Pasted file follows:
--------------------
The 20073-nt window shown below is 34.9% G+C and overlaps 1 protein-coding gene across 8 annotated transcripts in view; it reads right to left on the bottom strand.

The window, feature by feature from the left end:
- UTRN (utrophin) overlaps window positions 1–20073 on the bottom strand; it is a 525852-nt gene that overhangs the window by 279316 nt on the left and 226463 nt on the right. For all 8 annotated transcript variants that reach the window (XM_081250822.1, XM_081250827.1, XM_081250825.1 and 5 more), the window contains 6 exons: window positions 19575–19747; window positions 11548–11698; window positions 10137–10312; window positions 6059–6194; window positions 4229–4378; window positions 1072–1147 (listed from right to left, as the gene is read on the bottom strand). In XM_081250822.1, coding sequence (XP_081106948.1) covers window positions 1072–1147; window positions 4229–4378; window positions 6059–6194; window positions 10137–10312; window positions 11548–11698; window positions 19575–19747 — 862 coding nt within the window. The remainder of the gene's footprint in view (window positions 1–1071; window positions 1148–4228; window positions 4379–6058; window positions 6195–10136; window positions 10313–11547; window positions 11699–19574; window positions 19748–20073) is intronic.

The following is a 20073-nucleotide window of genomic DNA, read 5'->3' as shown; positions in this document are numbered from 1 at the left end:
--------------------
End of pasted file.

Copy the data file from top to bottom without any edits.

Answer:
The 20073-nt window shown below is 34.9% G+C and overlaps 1 protein-coding gene across 8 annotated transcripts in view; it reads right to left on the bottom strand.

The window, feature by feature from the left end:
- UTRN (utrophin) overlaps window positions 1–20073 on the bottom strand; it is a 525852-nt gene that overhangs the window by 279316 nt on the left and 226463 nt on the right. For all 8 annotated transcript variants that reach the window (XM_081250822.1, XM_081250827.1, XM_081250825.1 and 5 more), the window contains 6 exons: window positions 19575–19747; window positions 11548–11698; window positions 10137–10312; window positions 6059–6194; window positions 4229–4378; window positions 1072–1147 (listed from right to left, as the gene is read on the bottom strand). In XM_081250822.1, coding sequence (XP_081106948.1) covers window positions 1072–1147; window positions 4229–4378; window positions 6059–6194; window positions 10137–10312; window positions 11548–11698; window positions 19575–19747 — 862 coding nt within the window. The remainder of the gene's footprint in view (window positions 1–1071; window positions 1148–4228; window positions 4379–6058; window positions 6195–10136; window positions 10313–11547; window positions 11699–19574; window positions 19748–20073) is intronic.

The following is a 20073-nucleotide window of genomic DNA, read 5'->3' as shown; positions in this document are numbered from 1 at the left end: